When a man was murdered in Vauxhall Road there was further terror for his friends and family when a floor collapsed at his wake leading to all those present falling into a cellar below.
At 7pm on 30th December 1876 William Grimes and his brother John, both sailors aged 22 and 19 respectively, were walking along Vauxhall Road near the corner with Green Street. A labourer named Simon Finnegan called out to them 'Hey Larrie' and when William replied that they must be mistaken as neither were of that name he said 'It would be different if this were Lightbody Street.'
The brothers' friend Patrick Lynch squared up to Finnegan and said 'Why can't you let us pass without a quarrel', leading to him being punched in the face. Finnegan's companion 21 year old James Young went to kick Lynch who was now on the floor but William pushed him off. Young then drew a knife out of his pocket and plunged it into William's stomach several times. He fell down and said 'Oh God I am gone into the next world.'
William was taken to a druggists shop and then to the Northern Hospital, where he died at 7am the next morning, at a time when he was meant to be sailing out of Liverpool aboard the Iberian.
Young and Finnegan then ran to the house of Elizabeth Rush in Tatlock Street where Finnegan's mother was visiting. Young was in an agitated state, covered in blood and threw the knife on the fire grate pleading Mrs Finnegan to get rid of it, then said to his friend 'If you are taken first don't snitch upon me.' and 'I'll be hung for this.' Finnegan handed himself in and Young, one of the cornermen who terrorised the streets locally, was apprehended on 2nd January.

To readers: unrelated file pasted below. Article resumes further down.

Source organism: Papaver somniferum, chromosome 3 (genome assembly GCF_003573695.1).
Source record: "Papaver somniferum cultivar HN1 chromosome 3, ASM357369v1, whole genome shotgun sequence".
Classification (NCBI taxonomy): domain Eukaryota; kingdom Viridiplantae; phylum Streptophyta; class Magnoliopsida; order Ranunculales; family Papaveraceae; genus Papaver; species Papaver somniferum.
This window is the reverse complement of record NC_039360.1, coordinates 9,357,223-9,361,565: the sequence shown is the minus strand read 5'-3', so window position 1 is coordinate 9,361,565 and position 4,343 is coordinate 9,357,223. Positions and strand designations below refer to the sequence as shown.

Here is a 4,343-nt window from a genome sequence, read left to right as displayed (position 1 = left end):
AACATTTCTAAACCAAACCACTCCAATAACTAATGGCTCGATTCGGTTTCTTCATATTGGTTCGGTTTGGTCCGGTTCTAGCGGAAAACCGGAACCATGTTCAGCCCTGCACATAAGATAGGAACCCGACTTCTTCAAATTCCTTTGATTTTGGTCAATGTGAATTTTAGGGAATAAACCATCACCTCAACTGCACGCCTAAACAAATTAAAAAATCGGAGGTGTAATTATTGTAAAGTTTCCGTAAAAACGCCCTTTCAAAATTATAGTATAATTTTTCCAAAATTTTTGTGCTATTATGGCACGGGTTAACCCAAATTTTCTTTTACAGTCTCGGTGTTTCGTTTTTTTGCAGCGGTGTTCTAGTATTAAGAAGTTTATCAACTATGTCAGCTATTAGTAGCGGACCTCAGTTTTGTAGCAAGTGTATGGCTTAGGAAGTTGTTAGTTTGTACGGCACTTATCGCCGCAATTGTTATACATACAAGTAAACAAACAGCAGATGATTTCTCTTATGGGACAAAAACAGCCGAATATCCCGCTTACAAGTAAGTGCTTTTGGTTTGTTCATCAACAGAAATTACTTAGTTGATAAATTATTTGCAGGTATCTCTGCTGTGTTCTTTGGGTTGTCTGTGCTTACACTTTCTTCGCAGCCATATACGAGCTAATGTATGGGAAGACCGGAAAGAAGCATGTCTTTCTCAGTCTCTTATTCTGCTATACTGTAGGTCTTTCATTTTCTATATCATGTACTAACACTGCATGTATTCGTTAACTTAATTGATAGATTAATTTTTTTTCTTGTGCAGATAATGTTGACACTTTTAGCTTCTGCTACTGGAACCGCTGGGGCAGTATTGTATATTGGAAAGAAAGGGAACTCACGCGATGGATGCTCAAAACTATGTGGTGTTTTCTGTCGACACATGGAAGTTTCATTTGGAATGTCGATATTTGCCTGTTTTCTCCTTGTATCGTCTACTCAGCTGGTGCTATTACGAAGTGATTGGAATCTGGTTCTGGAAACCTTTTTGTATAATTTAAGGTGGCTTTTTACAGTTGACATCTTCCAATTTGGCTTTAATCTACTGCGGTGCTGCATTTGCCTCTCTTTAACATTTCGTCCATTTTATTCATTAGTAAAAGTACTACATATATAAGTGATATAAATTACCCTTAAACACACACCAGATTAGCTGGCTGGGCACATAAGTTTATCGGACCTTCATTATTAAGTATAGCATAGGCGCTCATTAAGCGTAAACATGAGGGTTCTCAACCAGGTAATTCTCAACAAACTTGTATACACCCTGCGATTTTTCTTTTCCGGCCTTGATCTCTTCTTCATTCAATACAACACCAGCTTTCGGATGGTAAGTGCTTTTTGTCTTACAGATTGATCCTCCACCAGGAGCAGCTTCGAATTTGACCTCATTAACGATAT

On 4th January Finnegan was released from custody when prosecutors opted not to proceed with any charges against him. At the inquest the following day Mrs Finnegan described what had happened in Mrs Rush's house and John Grimes told of the circumstances surrounding the stabbing. A verdict of wilful murder was returned and Young was committed for trial at the next assizes.
On Saturday 6th January 1877 William's body was removed from the Northern Hospital to his mother's home at a court in Gascoyne Street where a wake was held well into the night. The coffin was in a table in the middle of the room with guests drinking and dancing around it but at 2am on the Sunday morning the wooden floor gave way, causing all the guests to fall seven feet into the cellar below, to the horror of those living there.
The coffin smashed to pieces and William's body rolled onto the floor. The occupants of the cellar called the police who arranged the removal of the body to another house in the court. All those present at the wake, with the exception of William's mother and brother, were then ordered to return to their homes.
On 16th March Young's trial took place, the defence counsel suggesting that William and John Grimes were violent men and pointed them both having been in gaol for assaults. Patrick Lynch testified that he struck nobody and all three men were just walking along the street minding their own business, having had just one glass of ale each. A 12 year old girl named Matilda Hughes gave evidence that she had been sent out on an errand and saw the three men walk past Young, who then produced the knife. She was certain that nobody had struck Young or Finnegan before then.
Mrs Finnegan and Mrs Rush recalled Young's admissions in the immediate aftermath and a surgeon from the Northern hospital stated that William had been perfectly sober when giving his dying deposition. After 35 minutes deliberation the jury returned a verdict of murder but asked for mercy on the grounds of William's previous bad character and that there could have been verbal provocation. Young said to the judge 'Oh Lord spare me have mercy' and then interrupted the judge again with the same words as sentence of death was being passed. He cried for three hours in the cells afterwards but he was later spared by the Home Secretary, his sentence being commuted to life imprisonment on 28th March.